6
 Furthermore when assuming equally probable transmitted symbol (5) can berewritten as,
−
=
=
∑∑
∑
∑
==
=
=
srpLogsrpLog
srp
srp
LoguL
ikik
ik
ik
u
jkk
u
jkk
u
jkk
u
jkk
ik
, )()(
)(
)(
)(
01
0
1,
,,
,
,(6)
 The conditional pdf )( jkk srp , usually called the likelihood function for
signal transmitted over AWGN channel is calculated as,
( ) ( )
−+−−=
−−=
=
2
22
2
2
2exp
21
2exp
21
),,()(
N
jkk
jkk
N
N
jkk
N
jk
jkkk
jkk
BYAX
sr
BAYXpsrp
σσπ
σσπ
(7)
 where σ N2 is the noise variance and . denotes the magnitude calculation
operation.
7
 Then the loglikelihood function is
( ) ( )
−+−
−−=
2
22
2
2
)2(21)(
N
jkk
jkk
Njkk
BYAX
LogsrLogp
σ
πσ (8)
For high SNR, we can use the following expression when evaluating (6)
ini
neeeLog δδδδ),...,1{
max)...( 21
∈≈+++ (9)
Then )( ,ikuL in (6) can be approximated as,
( ) ( )( ) ( )
( ) ( )
−+−−
−+−=
−=
=
=
==
MjmiBYAX
BYAX
srLogpsrLogpuL
N
jkk
jkk
u
N
jkk
jkk
u
jkk
u
jkk
uik
ik
ik
ikik
,...,=,...,=
,
11
2max
2max
)(max)(max)(
2
22
0
2
22
1
01,
,
,
,,
σ
σ(10)
8
• In the following, simulation results when combining turbo codes with 8PSKmodulation scheme are presented. Calculation of loglikelihood value foreach coded bit from modulated symbol follows the derivation above.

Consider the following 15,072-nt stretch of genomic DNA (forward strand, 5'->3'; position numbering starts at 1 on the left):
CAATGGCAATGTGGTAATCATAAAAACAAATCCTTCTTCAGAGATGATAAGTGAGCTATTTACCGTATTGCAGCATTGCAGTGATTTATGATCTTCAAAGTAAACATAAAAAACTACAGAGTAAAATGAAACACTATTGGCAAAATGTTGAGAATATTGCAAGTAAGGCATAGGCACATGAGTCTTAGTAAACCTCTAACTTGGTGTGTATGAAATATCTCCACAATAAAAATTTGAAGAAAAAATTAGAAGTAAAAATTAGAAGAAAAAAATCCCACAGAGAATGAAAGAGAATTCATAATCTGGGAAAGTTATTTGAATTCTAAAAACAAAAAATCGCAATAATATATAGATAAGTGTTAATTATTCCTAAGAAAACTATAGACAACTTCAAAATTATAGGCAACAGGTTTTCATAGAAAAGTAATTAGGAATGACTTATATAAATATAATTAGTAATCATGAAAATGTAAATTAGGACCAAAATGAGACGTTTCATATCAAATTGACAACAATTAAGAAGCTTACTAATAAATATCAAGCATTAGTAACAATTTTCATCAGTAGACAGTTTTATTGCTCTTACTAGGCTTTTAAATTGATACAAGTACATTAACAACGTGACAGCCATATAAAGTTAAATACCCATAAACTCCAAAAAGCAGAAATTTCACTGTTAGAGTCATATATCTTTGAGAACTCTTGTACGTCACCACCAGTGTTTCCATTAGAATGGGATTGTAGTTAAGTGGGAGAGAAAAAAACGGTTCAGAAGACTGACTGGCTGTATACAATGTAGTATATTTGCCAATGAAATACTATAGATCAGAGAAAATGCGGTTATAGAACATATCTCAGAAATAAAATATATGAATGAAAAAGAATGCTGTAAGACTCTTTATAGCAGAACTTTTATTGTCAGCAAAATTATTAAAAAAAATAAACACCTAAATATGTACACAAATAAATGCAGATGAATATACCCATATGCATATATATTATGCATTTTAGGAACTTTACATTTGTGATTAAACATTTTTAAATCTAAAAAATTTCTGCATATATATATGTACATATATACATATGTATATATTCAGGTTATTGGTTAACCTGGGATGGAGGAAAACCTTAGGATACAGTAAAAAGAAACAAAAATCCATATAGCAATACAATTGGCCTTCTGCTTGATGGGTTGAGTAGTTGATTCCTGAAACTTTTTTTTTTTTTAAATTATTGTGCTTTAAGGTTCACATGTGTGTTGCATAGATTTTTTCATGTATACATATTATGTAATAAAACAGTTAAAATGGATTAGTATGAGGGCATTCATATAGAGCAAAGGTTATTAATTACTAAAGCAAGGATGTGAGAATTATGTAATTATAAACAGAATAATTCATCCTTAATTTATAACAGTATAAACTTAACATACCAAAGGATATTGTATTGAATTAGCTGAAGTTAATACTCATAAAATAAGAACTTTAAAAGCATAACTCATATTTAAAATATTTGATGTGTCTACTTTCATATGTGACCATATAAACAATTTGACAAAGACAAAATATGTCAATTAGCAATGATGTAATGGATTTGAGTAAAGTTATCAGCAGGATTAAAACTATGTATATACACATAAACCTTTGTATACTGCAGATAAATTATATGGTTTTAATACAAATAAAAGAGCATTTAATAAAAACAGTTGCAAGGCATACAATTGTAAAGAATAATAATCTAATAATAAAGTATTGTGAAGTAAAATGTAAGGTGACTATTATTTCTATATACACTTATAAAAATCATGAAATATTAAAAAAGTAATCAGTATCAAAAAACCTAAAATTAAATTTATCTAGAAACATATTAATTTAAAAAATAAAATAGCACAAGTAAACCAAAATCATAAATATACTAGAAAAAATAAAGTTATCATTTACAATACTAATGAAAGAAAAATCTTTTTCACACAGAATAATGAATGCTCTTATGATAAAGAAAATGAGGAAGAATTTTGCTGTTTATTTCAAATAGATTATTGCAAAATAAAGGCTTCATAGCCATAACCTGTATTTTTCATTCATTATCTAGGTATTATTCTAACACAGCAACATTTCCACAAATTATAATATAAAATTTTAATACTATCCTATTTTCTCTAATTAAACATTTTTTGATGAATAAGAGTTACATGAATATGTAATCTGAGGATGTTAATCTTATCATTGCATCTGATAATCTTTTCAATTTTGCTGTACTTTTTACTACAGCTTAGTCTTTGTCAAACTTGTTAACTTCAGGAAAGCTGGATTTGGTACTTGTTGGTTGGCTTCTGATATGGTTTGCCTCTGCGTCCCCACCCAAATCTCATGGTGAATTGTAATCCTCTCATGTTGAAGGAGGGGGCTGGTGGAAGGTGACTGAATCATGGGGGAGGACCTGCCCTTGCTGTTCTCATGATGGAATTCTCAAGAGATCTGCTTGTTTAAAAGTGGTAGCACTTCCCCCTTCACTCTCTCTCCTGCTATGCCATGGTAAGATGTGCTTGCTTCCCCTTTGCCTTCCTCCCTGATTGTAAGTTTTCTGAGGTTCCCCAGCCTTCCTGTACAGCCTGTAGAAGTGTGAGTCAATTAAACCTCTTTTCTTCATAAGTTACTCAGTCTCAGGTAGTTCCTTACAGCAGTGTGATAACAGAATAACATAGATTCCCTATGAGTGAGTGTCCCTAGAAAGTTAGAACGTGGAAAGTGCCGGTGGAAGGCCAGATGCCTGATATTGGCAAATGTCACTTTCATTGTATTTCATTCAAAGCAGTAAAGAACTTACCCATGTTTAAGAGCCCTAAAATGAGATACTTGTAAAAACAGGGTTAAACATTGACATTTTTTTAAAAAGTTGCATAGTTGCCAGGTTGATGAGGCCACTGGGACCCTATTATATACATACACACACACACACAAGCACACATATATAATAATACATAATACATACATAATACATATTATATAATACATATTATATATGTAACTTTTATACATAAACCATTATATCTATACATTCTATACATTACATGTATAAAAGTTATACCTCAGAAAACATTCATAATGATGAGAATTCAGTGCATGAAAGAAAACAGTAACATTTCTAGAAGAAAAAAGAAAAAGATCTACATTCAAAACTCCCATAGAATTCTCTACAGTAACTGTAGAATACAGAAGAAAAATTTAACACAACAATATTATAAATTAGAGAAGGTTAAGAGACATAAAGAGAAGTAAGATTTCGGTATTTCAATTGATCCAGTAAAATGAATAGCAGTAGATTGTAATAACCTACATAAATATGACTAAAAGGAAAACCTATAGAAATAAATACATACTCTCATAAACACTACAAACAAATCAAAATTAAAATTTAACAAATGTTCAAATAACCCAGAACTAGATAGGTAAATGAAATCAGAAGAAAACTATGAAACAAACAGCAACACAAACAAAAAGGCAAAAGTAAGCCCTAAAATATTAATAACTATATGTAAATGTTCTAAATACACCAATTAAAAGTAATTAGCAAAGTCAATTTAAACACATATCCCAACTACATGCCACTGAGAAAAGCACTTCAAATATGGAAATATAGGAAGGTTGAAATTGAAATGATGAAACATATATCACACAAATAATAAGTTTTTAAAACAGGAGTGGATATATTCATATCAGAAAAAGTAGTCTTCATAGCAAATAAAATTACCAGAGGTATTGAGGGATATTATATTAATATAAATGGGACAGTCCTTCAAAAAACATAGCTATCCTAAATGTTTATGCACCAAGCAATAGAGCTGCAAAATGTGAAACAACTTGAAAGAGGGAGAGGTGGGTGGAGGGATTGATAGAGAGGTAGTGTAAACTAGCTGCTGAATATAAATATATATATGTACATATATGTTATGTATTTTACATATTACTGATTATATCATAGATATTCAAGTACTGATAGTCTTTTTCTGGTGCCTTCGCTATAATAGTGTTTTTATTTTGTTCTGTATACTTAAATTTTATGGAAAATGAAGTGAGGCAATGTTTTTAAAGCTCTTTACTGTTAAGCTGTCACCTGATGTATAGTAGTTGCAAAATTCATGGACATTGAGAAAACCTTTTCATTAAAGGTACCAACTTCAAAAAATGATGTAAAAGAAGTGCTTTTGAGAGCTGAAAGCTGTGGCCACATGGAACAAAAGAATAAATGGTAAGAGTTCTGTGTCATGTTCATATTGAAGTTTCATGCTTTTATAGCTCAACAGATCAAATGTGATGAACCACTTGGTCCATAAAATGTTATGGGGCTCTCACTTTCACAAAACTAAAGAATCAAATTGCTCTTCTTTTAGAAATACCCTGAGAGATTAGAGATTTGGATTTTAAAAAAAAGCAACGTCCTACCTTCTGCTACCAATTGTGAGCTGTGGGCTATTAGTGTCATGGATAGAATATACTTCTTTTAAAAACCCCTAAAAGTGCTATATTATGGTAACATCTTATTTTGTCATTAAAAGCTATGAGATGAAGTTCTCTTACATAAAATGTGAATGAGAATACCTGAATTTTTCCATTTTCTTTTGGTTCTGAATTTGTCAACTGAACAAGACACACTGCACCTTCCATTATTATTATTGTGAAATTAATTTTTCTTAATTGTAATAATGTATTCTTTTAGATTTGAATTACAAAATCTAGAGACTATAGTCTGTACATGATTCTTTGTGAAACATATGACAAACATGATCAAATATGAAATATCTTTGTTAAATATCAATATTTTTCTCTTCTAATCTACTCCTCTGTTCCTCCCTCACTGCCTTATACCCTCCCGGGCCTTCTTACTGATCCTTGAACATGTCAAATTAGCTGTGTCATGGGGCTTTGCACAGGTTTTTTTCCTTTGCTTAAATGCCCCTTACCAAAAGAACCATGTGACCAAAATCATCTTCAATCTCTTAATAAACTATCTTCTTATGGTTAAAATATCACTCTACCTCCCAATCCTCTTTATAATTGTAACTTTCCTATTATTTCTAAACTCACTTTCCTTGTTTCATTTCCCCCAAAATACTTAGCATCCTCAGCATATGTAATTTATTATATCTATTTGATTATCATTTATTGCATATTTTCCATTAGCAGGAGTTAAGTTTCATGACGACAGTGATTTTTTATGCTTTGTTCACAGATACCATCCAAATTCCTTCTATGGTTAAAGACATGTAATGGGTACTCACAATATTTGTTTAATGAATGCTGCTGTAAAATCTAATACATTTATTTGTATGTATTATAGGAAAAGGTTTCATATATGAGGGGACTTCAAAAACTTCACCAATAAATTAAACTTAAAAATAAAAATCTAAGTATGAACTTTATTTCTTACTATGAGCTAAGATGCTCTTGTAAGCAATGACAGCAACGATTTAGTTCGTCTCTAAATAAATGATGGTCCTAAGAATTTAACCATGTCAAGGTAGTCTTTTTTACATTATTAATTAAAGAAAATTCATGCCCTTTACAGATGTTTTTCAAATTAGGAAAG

• Figures 3 to 5 plot the error performance of different turbo codes combinedwith 8PSK modulation scheme over AWGN channel.
 Turbo codes are constructed using a random interleaver and different RSCcodes with constraint K=3, 4, 5 and generator matrix (G1=7, G2=5), (G1=15,G2=17), (G1=37, G2=21) respectively.
 Simulations were carried out with 8 iterations and error probabilities werecalculated after each iteration. The block length of bit sequence is 2400(hence the symbol length is 1200) in all simulations.
 From these figures one can draw very similar conclusions with theperformance of binary codes: a large coding gain is obtained after the firsttwo iterations, coding gain then decreases when the number of iterationsincreases. After about 6 iterations the increment of coding gain becomesmarginal.